Pros and Cons of Django as web framework for Python developers
Django describes itself as "the web framework for perfectionists with deadlines". It was designed to help Python developers take applications from concept to completion as quickly as possible.
It allows quick development if you want to create a CRUD application with batteries included. With Django, you won't have to reinvent the wheel. It just works and lets you focus on your business logic and creating something users can use.
Benefits of Django
“Batteries included” philosophy
The principle behind batteries-included means common functionality for building web applications comes with the framework, not as separate libraries.
Django includes dozens of functionality you can use to handle common web development tasks. Here are some high-level functionalities that Django provides you, which otherwise you have to stick together if you were to use a micro-framework instead:
- Database migrations
- User authentication
- Admin panel
Django as a framework suggests the correct structure of a project. That structure helps developers in figuring out how and where to implement any new feature.
With a widely accepted project structure that is similar to many projects, it is much easier to find online compatible solutions or ask the community for help. There are many passionate Python developers who will help you solve any issue you may encounter.
Django applications (or apps for short) allow developers to divide a project into multiple applications. An app is anything that is installed by placing in settings.INSTALLED_APPS. This makes it easier for developers to add functionality to the web application by integrating external Django applications into the project.
There are hundreds of reusable modules and apps to speed up your development. Check Django Packages website.
Secure by default
Django provides good security protection out of the box and includes prevention mechanisms for common attacks like SQL Injection (XSS) and Cross-site Request Forgery (CSRF). You can find more details in the official security overview guide.
REST framework for building APIs
Django REST Framework, typically abbreviated "DRF", is a Python library for building APIs. It has a modular and customizable architecture that works well for both simple and sophisticated web APIs.
DRF provides a set of authentication and permission policies out of the box. It is a flexible, full-featured library with modular and customizable architecture. It comes with generic classes for CRUD operations and a built-in API browser for testing API endpoints.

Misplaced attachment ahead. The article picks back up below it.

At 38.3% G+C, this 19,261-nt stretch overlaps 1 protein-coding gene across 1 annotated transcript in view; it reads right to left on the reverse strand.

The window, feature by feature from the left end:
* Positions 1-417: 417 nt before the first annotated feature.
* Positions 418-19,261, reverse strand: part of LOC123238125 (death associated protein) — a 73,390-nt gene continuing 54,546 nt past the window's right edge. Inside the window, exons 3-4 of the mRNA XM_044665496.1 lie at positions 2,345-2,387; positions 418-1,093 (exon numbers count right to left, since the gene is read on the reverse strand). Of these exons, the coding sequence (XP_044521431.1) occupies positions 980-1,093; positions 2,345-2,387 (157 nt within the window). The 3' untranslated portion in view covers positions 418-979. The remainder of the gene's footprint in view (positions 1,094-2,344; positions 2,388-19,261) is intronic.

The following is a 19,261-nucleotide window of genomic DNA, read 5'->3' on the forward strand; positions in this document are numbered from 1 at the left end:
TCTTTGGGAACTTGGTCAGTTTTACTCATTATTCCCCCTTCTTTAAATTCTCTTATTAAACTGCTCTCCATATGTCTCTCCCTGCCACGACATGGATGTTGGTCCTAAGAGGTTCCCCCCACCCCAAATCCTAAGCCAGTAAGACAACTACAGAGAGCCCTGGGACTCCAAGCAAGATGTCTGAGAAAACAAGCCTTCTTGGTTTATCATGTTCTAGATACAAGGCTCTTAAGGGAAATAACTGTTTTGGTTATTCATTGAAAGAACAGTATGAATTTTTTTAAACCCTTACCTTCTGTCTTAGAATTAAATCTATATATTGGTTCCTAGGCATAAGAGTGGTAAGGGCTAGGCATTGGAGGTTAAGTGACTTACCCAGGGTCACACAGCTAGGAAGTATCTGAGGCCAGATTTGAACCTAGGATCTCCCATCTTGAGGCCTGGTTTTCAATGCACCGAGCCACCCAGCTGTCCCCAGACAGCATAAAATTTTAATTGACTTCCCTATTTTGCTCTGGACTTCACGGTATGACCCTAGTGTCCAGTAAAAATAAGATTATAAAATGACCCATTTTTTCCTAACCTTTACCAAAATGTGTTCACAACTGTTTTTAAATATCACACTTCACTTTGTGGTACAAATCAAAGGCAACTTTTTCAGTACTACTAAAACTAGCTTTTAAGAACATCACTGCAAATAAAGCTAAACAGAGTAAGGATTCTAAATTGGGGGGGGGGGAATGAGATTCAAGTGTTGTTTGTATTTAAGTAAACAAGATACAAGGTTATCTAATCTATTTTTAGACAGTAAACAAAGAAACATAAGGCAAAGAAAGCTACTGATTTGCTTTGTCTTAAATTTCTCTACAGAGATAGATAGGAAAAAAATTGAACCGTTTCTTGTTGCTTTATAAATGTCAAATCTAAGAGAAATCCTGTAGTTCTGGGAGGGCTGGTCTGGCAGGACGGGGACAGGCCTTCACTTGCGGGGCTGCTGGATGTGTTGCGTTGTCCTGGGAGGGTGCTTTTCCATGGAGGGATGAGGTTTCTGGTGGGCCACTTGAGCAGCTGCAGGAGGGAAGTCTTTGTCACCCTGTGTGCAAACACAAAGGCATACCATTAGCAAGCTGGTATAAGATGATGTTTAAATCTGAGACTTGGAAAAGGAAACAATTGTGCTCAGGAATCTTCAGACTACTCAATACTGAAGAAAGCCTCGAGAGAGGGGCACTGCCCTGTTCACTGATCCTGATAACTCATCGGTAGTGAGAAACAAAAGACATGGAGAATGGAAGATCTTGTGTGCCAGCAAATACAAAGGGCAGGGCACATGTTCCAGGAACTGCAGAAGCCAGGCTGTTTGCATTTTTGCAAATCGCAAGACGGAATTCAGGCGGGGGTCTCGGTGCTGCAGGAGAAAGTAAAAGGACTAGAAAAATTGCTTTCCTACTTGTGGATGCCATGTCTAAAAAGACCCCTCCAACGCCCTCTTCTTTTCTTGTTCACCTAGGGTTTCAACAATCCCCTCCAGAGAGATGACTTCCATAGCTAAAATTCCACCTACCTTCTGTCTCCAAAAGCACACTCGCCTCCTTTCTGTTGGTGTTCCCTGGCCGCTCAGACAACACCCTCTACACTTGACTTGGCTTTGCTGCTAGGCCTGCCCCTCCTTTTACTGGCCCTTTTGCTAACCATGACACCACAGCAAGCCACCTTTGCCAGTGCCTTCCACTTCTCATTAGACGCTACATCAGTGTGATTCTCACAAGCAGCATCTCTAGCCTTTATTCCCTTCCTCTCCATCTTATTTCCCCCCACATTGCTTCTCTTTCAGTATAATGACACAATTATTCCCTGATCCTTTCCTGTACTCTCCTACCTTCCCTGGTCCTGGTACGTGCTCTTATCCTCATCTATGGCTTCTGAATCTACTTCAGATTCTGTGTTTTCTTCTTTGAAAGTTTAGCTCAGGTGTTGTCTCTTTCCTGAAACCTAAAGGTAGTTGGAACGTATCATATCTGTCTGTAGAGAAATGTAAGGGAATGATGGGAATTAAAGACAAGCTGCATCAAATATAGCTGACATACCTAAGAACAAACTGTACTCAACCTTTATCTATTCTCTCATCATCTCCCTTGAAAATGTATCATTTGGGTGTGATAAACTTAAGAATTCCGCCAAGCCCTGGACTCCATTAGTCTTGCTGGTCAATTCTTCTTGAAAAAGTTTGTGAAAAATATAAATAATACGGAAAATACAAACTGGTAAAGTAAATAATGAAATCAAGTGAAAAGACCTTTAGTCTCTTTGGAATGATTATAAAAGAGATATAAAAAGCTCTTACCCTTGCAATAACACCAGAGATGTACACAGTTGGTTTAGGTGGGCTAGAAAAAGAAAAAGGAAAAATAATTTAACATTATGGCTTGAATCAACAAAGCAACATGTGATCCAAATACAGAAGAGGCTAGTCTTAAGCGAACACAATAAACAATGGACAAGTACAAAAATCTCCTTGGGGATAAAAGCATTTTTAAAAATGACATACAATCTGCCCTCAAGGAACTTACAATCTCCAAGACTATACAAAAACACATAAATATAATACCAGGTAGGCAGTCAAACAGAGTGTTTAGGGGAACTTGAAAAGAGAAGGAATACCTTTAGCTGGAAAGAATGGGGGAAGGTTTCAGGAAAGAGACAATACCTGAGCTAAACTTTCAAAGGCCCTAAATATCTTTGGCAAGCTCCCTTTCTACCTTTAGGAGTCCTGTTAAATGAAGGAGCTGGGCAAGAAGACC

GraphQL framework for building APIs
Large REST APIs often require a lot of requests to different endpoints to retrieve all required data. GraphQL it's a query language that allows us to share related data in a much easier fashion. For an introduction to GraphQL and an overview of its concepts, please refer to the official GraphQL documentation.
Graphene-Django provides abstractions that make it easy to add GraphQL functionality to your Django project. Regular Django models, forms, authentication, permission policies and other functionalities can be reused to build GraphQL schema. It also provides a built-in API browser for testing API endpoints.
Disadvantages of Django
Django ORM, created before SQLAlchemy existed, is now much inferior to SQLAlchemy. It is based on the Active Record pattern which is worse than the Unit of Work pattern adopted by SQLAlchemy. This means, in Django, models can “save” themselves and transactions are off by default, they are an afterthought. Read more in Why I sort of dislike Django.
Django evolves slowly
Django is large and is considered monolithic piece of software. This allows the community to develop hundreds of reusable modules and apps but has also limited the speed of development of the Django. On top of that Django needs to maintain backward compatibility, so it evolves slowly.
Summary - Should I use Django as a Python developer?
While Django ORM is not as flexible as SQLAlchemy and the large ecosystem of reusable modules and apps slows down framework evolution - clearly Django should be the first choice web framework for Python developers.
Alternative, light frameworks, like Flask, while offering a retreat from Django large ecosystem and configurations, in the long term can require much more extra libraries and functionality, eventually making many experienced Python developers finding themselves wishing they'd started with Django instead.
Django project's stability and community have grown tremendously over the past decade since the framework's creation. Official documentation and tutorials are some of the best anywhere in software development. With each release, Django continues to add significant new functionality.